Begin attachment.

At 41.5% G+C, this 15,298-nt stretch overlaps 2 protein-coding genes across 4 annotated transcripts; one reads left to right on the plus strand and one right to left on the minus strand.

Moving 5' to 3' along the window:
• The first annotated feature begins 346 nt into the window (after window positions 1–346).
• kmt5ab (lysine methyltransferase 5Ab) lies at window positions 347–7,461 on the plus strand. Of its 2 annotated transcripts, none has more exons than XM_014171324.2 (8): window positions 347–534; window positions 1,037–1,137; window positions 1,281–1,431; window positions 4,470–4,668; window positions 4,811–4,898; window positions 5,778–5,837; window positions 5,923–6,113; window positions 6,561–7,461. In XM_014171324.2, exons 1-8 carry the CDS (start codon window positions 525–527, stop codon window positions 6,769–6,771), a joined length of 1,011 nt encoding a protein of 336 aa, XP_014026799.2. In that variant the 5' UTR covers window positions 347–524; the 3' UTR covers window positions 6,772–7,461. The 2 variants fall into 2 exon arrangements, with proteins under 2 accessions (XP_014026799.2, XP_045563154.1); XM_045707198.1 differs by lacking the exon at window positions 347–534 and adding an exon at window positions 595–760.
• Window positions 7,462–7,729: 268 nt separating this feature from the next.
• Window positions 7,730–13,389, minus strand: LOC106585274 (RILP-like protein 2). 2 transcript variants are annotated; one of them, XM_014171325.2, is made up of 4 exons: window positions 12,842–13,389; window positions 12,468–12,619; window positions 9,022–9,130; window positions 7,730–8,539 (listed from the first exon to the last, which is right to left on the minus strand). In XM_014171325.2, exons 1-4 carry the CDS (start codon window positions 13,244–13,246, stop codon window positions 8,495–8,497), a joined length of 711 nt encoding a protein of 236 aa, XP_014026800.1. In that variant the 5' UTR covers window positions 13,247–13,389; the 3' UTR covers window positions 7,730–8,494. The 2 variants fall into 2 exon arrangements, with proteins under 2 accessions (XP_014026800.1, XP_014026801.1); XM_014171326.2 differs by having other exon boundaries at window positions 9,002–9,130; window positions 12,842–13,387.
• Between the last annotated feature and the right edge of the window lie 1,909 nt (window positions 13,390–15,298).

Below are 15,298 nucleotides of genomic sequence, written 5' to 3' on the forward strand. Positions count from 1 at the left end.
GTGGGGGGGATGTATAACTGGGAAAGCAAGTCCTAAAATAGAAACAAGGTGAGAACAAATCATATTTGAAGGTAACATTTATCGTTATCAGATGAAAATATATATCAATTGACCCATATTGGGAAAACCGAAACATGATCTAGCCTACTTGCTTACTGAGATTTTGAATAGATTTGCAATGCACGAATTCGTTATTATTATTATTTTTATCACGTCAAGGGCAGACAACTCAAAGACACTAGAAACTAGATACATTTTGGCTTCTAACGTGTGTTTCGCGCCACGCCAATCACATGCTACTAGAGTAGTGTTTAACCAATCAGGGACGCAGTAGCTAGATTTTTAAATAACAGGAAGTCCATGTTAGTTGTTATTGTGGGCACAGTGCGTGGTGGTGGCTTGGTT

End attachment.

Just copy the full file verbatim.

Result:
At 41.5% G+C, this 15,298-nt stretch overlaps 2 protein-coding genes across 4 annotated transcripts; one reads left to right on the plus strand and one right to left on the minus strand.

Moving 5' to 3' along the window:
• The first annotated feature begins 346 nt into the window (after window positions 1–346).
• kmt5ab (lysine methyltransferase 5Ab) lies at window positions 347–7,461 on the plus strand. Of its 2 annotated transcripts, none has more exons than XM_014171324.2 (8): window positions 347–534; window positions 1,037–1,137; window positions 1,281–1,431; window positions 4,470–4,668; window positions 4,811–4,898; window positions 5,778–5,837; window positions 5,923–6,113; window positions 6,561–7,461. In XM_014171324.2, exons 1-8 carry the CDS (start codon window positions 525–527, stop codon window positions 6,769–6,771), a joined length of 1,011 nt encoding a protein of 336 aa, XP_014026799.2. In that variant the 5' UTR covers window positions 347–524; the 3' UTR covers window positions 6,772–7,461. The 2 variants fall into 2 exon arrangements, with proteins under 2 accessions (XP_014026799.2, XP_045563154.1); XM_045707198.1 differs by lacking the exon at window positions 347–534 and adding an exon at window positions 595–760.
• Window positions 7,462–7,729: 268 nt separating this feature from the next.
• Window positions 7,730–13,389, minus strand: LOC106585274 (RILP-like protein 2). 2 transcript variants are annotated; one of them, XM_014171325.2, is made up of 4 exons: window positions 12,842–13,389; window positions 12,468–12,619; window positions 9,022–9,130; window positions 7,730–8,539 (listed from the first exon to the last, which is right to left on the minus strand). In XM_014171325.2, exons 1-4 carry the CDS (start codon window positions 13,244–13,246, stop codon window positions 8,495–8,497), a joined length of 711 nt encoding a protein of 236 aa, XP_014026800.1. In that variant the 5' UTR covers window positions 13,247–13,389; the 3' UTR covers window positions 7,730–8,494. The 2 variants fall into 2 exon arrangements, with proteins under 2 accessions (XP_014026800.1, XP_014026801.1); XM_014171326.2 differs by having other exon boundaries at window positions 9,002–9,130; window positions 12,842–13,387.
• Between the last annotated feature and the right edge of the window lie 1,909 nt (window positions 13,390–15,298).

Below are 15,298 nucleotides of genomic sequence, written 5' to 3' on the forward strand. Positions count from 1 at the left end.
GTGGGGGGGATGTATAACTGGGAAAGCAAGTCCTAAAATAGAAACAAGGTGAGAACAAATCATATTTGAAGGTAACATTTATCGTTATCAGATGAAAATATATATCAATTGACCCATATTGGGAAAACCGAAACATGATCTAGCCTACTTGCTTACTGAGATTTTGAATAGATTTGCAATGCACGAATTCGTTATTATTATTATTTTTATCACGTCAAGGGCAGACAACTCAAAGACACTAGAAACTAGATACATTTTGGCTTCTAACGTGTGTTTCGCGCCACGCCAATCACATGCTACTAGAGTAGTGTTTAACCAATCAGGGACGCAGTAGCTAGATTTTTAAATAACAGGAAGTCCATGTTAGTTGTTATTGTGGGCACAGTGCGTGGTGGTGGCTTGGTT